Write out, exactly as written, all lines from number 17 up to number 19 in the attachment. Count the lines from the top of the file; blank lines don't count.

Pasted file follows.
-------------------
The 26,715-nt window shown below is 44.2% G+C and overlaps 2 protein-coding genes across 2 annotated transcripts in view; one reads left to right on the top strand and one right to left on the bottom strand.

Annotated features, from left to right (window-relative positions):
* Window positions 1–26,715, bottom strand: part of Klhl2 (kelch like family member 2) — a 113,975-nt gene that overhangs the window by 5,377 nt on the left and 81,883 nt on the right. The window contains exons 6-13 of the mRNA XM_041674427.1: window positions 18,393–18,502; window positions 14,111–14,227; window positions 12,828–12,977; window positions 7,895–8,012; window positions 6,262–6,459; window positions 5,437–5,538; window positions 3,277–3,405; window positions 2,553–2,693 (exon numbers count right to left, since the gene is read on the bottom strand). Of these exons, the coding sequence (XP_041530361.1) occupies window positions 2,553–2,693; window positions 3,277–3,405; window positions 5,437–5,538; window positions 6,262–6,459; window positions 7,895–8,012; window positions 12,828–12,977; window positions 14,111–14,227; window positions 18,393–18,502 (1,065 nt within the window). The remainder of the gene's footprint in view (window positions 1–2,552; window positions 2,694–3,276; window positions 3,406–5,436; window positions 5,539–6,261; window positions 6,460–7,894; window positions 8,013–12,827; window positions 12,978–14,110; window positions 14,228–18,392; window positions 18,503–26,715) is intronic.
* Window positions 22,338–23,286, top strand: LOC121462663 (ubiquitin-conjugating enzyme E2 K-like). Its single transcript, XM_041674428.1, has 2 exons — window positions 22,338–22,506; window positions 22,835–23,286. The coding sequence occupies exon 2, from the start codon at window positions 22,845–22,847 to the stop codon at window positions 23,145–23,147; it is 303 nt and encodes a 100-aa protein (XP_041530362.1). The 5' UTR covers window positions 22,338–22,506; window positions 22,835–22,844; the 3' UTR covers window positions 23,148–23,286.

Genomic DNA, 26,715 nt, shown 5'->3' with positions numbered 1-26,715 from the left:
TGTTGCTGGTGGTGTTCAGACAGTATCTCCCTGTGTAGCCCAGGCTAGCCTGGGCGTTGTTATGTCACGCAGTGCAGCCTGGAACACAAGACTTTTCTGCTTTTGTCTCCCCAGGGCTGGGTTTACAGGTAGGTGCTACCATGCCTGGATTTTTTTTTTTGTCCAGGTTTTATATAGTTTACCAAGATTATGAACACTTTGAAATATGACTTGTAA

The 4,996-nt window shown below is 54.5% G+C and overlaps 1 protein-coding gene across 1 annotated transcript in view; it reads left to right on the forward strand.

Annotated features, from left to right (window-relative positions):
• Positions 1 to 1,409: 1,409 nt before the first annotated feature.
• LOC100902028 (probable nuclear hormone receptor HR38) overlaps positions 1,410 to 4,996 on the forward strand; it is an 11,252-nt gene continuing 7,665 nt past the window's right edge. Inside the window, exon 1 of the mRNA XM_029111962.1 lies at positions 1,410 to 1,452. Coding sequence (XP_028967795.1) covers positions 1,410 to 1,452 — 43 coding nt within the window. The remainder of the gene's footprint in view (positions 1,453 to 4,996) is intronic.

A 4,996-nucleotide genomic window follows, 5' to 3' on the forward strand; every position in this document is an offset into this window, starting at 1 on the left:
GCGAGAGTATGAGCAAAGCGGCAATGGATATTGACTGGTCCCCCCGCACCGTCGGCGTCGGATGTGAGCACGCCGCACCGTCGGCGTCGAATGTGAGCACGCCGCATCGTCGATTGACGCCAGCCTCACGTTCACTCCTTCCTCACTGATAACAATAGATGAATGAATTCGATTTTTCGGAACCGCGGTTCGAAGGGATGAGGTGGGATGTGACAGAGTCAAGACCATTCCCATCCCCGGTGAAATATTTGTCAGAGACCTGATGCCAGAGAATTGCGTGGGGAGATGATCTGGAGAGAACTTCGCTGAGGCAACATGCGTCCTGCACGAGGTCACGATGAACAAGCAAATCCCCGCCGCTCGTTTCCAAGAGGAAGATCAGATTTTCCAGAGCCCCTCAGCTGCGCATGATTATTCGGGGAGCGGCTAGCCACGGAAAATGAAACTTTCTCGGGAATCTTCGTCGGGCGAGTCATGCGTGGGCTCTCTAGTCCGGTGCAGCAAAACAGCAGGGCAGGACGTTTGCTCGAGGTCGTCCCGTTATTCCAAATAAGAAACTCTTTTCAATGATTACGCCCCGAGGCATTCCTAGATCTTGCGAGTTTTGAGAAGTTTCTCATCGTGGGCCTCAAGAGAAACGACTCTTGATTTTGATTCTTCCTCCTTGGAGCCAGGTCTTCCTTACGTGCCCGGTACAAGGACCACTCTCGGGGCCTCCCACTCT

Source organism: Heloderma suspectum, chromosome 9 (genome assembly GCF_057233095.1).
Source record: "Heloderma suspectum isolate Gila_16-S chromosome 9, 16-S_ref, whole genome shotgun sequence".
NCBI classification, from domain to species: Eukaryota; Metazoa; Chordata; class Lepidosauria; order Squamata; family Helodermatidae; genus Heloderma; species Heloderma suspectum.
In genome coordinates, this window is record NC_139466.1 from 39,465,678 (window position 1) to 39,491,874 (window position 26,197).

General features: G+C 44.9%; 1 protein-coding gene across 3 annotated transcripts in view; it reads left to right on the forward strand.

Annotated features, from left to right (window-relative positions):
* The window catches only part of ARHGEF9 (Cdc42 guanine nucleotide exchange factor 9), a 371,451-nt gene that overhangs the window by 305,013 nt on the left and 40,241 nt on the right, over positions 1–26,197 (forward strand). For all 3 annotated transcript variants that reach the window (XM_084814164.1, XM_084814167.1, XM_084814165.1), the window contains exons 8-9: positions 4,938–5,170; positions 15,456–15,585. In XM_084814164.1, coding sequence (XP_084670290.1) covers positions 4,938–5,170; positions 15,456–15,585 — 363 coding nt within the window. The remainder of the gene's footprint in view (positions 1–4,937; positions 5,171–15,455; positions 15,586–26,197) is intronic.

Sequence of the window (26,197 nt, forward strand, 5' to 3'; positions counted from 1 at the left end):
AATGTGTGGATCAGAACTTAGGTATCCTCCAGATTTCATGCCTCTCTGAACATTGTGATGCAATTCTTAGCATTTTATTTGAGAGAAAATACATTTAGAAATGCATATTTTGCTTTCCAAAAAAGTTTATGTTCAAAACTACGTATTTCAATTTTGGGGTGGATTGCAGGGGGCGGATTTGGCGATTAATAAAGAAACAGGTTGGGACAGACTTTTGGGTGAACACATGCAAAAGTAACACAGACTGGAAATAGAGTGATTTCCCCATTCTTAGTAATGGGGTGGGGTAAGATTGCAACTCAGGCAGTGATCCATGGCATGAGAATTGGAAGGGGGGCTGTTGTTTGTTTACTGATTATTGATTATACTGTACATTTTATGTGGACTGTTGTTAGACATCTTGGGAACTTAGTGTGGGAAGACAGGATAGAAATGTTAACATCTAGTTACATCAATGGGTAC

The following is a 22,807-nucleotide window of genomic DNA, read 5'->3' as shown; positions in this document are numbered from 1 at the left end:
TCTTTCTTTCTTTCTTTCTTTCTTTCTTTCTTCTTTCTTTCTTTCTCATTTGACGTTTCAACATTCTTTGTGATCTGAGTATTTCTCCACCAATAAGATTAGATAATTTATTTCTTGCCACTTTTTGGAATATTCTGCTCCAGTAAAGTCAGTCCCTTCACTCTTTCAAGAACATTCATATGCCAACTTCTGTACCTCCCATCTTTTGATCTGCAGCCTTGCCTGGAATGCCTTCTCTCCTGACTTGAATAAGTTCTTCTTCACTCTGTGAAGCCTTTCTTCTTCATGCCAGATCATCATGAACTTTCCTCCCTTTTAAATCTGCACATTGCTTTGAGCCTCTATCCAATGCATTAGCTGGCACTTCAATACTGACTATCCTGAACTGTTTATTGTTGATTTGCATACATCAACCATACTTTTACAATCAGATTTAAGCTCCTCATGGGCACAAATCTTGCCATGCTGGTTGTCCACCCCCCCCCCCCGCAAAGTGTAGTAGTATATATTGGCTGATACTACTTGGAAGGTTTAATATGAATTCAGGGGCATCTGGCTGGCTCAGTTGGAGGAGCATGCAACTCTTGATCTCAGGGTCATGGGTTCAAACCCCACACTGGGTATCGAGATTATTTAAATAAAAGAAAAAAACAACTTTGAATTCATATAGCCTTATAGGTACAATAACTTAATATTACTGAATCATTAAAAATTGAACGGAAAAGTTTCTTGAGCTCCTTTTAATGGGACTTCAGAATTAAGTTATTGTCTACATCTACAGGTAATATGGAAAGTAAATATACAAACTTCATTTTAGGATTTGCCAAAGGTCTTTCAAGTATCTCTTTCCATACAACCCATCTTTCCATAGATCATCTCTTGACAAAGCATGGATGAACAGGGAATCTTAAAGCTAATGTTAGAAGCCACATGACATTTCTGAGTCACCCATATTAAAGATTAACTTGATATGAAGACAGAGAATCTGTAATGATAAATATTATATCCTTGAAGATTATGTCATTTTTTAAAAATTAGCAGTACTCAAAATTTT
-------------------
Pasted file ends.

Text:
General features: G+C 44.9%; 1 protein-coding gene across 3 annotated transcripts in view; it reads left to right on the forward strand.

Annotated features, from left to right (window-relative positions):
* The window catches only part of ARHGEF9 (Cdc42 guanine nucleotide exchange factor 9), a 371,451-nt gene that overhangs the window by 305,013 nt on the left and 40,241 nt on the right, over positions 1–26,197 (forward strand). For all 3 annotated transcript variants that reach the window (XM_084814164.1, XM_084814167.1, XM_084814165.1), the window contains exons 8-9: positions 4,938–5,170; positions 15,456–15,585. In XM_084814164.1, coding sequence (XP_084670290.1) covers positions 4,938–5,170; positions 15,456–15,585 — 363 coding nt within the window. The remainder of the gene's footprint in view (positions 1–4,937; positions 5,171–15,455; positions 15,586–26,197) is intronic.